Search This Blog

Monday, October 18, 2010

Passionate Patience

 5-9So don't lose a minute in building on what you've been given, complementing your basic faith with good character, spiritual understanding, alert discipline, passionate patience, reverent wonder, warm friendliness, and generous love, each dimension fitting into and developing the others. With these qualities active and growing in your lives, no grass will grow under your feet, no day will pass without its reward as you mature in your experience of our Master Jesus. Without these qualities you can't see what's right before you, oblivious that your old sinful life has been wiped off the books.
(2 Peter 1:5-9)

Passionate patience - seems like an oxymoron, right?  Patience suggests the ability to wait - how many of us actually wait with any kind of passion?  In fact, if we were to be totally honest, we'd probably say that we dislike waiting because it seems like such a waste of time!

The very first definition of patience has nothing to do with waiting.  In fact, it has to do with bearing up under annoyance, persecution, misfortune, pain - all without complaint, loss of temper, irritation, or emotional outburst!  It is the next definition of patience that most of us associate with - that of a willingness to suppress our endless restlessness when there is a delay in our gratification. If we go so far as to examine the very first "synonym" of patience, you will find the word "stability" describing it!

Peter even goes so far as to imply that our patience (stability, lack of restlessness, diligence) needs to be passionate!  What is being described is an intensity that surpasses the normal patience we exhibit in daily dealings.  When the need arises for our persistence, we are intent on persisting.  Fervent, enthusiastic, consistent submission to the alert discipline, spiritual understanding, and good character that God is building in our lives.

Things in life will come our way that will require us to make the right amount of emotional investment - neither too much, nor too little.  Peter is describing the type of life that is in balance - emotionally, spiritually, and physically.  There is an intensity, but it is not marked with restlessness.  We have observed people going through things that we could label as "intense" in their lives, each taking hold of that "intensity" in a different way.  Some dig in deeper, almost looking for cover in whatever can distract them away from that severe intensity.  Others turn tail and run, attempting to escape the intensity because it is too unpleasant, requires too much investment, or presents uncomfortable options for them.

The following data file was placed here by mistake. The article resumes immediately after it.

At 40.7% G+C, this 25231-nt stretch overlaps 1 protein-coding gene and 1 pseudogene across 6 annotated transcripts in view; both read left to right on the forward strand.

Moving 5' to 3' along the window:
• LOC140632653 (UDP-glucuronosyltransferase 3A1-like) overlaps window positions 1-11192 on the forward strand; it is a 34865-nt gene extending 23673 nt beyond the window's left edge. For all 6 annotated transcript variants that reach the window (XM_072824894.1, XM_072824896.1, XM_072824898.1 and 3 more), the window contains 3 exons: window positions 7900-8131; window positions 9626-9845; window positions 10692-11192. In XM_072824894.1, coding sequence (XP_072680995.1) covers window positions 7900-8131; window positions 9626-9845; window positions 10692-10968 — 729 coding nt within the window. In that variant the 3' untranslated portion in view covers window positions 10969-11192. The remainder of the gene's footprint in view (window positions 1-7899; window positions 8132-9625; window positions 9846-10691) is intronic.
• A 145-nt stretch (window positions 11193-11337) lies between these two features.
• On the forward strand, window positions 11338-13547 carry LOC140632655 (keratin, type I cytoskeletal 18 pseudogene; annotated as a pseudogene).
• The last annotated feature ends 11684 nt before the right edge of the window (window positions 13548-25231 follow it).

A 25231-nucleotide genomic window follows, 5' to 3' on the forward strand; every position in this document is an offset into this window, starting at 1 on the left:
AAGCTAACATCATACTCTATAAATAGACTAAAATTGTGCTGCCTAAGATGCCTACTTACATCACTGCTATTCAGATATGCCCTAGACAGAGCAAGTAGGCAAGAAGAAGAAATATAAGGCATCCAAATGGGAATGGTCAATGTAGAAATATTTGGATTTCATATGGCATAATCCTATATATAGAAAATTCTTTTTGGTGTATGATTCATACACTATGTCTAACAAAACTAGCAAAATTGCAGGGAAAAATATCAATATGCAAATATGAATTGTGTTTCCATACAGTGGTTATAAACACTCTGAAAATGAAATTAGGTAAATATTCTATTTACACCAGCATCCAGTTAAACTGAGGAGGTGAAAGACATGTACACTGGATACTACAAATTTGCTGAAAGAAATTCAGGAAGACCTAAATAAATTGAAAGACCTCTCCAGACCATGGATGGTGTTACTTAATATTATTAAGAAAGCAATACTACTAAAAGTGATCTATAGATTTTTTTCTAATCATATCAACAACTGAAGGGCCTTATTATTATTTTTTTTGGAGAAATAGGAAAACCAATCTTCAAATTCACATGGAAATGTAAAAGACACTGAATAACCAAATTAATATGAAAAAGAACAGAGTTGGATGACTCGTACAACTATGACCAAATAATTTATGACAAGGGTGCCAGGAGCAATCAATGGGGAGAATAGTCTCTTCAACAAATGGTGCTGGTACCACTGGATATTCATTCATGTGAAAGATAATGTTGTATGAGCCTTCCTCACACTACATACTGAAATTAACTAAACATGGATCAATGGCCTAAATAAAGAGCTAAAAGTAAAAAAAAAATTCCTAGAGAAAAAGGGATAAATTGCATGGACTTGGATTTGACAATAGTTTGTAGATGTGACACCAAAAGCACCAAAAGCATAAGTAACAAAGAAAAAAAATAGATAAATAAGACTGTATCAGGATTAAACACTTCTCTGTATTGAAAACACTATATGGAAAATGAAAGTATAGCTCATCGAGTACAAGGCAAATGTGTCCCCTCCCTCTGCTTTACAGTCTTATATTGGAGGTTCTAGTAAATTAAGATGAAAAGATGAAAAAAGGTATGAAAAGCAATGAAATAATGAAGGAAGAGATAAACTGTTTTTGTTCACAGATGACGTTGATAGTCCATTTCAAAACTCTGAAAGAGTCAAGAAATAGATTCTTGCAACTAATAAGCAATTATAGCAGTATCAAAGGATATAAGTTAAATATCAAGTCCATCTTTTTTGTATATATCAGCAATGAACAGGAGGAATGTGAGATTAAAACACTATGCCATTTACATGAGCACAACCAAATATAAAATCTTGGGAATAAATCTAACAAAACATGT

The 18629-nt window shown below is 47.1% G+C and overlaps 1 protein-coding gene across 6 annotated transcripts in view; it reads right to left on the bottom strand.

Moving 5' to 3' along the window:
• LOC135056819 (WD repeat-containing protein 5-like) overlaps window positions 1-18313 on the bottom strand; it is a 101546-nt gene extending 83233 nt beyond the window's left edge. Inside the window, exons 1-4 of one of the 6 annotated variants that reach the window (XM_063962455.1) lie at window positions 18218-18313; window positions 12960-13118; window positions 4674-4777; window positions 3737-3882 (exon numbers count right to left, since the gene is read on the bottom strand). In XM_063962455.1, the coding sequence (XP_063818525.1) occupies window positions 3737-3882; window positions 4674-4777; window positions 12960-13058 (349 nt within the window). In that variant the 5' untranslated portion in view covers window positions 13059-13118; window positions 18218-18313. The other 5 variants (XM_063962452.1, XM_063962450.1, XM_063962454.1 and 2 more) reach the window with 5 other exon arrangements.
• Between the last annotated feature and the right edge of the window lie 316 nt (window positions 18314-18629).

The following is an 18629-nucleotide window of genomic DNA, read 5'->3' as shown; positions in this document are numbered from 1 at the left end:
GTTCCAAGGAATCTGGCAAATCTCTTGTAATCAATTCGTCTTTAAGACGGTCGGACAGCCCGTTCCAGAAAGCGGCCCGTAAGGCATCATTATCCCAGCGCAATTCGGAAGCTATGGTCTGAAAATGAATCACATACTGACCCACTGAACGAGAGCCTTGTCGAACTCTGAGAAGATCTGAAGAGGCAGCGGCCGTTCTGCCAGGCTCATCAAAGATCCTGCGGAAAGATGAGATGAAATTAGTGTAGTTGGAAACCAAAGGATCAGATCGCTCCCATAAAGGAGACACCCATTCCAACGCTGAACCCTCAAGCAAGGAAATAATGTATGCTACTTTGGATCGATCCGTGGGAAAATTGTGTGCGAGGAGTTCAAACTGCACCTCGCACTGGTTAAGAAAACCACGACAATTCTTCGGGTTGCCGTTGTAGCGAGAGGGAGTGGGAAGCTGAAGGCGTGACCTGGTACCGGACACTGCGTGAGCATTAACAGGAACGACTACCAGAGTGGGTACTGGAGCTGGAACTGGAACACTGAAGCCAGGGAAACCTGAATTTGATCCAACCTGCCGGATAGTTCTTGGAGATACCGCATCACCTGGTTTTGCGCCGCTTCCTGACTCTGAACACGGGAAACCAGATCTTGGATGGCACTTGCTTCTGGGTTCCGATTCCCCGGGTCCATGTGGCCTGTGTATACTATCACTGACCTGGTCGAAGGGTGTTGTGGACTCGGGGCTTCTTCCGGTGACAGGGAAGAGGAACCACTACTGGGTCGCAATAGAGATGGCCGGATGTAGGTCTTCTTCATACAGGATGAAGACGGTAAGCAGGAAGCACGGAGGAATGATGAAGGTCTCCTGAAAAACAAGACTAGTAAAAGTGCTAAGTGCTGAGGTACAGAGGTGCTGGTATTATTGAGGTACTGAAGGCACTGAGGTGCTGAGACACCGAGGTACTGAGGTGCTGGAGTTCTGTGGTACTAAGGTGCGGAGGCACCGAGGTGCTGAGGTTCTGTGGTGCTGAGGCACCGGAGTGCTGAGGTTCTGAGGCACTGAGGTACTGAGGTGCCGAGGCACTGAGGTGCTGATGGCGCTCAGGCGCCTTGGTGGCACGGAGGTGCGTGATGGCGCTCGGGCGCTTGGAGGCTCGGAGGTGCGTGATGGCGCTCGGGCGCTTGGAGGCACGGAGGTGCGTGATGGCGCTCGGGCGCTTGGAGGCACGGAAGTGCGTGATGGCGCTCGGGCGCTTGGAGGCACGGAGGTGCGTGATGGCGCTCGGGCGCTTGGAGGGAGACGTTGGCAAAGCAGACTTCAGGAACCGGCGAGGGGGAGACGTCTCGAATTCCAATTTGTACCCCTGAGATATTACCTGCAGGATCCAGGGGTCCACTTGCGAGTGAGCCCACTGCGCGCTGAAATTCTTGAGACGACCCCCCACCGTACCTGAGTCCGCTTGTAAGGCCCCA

Peter is describing the kind of response to intensity that does not move quickly to complaint about the circumstance, does not easily become irritated with the amount of investment being required (emotionally, physically, spiritually).  In fact, there is a response that shows that the desire for immediate gratification is no longer the motivating influence in our lives.  For many of us, we have a long way to go on this one.  Honest evaluation of our lives would confirm that we struggle with submission when the issues are intense, the pressures are mounting and the promise of any kind of gratification is waning!

How do we get to this point of passionate patience?  Remembering what Peter has already told us, it is through allowing the Holy Spirit to work into the very fibers of our being the stability that needs to be there.  Today will present us with one or more opportunities to choose wisely - when we do (we call that obedience), a new fiber is woven into us.  The more we make those choices, the more the fibers are interwoven, until we have a strong cord that bears up under pressure.  It is not instantaneous!  In fact, it takes time.

My mother-in-law learned how to weave.  She had a small loom in her house where she learned the skill.  I remember her passing the small wooden piece called the shuttle through the fibers of yarn stretched on those wooden bars of that loom.  At first, she was clumsy, slow, and not very sure of herself.  As she practiced, the passing of that shuttle became more like an art than an effort.  Today, she creates pieces that are on display around the world.  Each piece is a work of art!

That is what God is after in us - a work of art.  His goal is that we will allow the "passing of the shuttle" to become a thing we are comfortable with - allowing him to "weave us" into a work of art.  At first, we feel like it is a clumsy, slow, and arduous process.  After some time, the "passing" of the shuttle becomes easier - in other words, we don't resist the work of the Holy Spirit in directing our choices any longer.  We enjoy the touch of the Holy Spirit's hand, gently directing us, keeping us steady, allowing just enough tension in our lives to "weave together" that which produces the beauty of his holiness within.  Passionate patience - it is the work of the "Skilled Artisan" in our lives.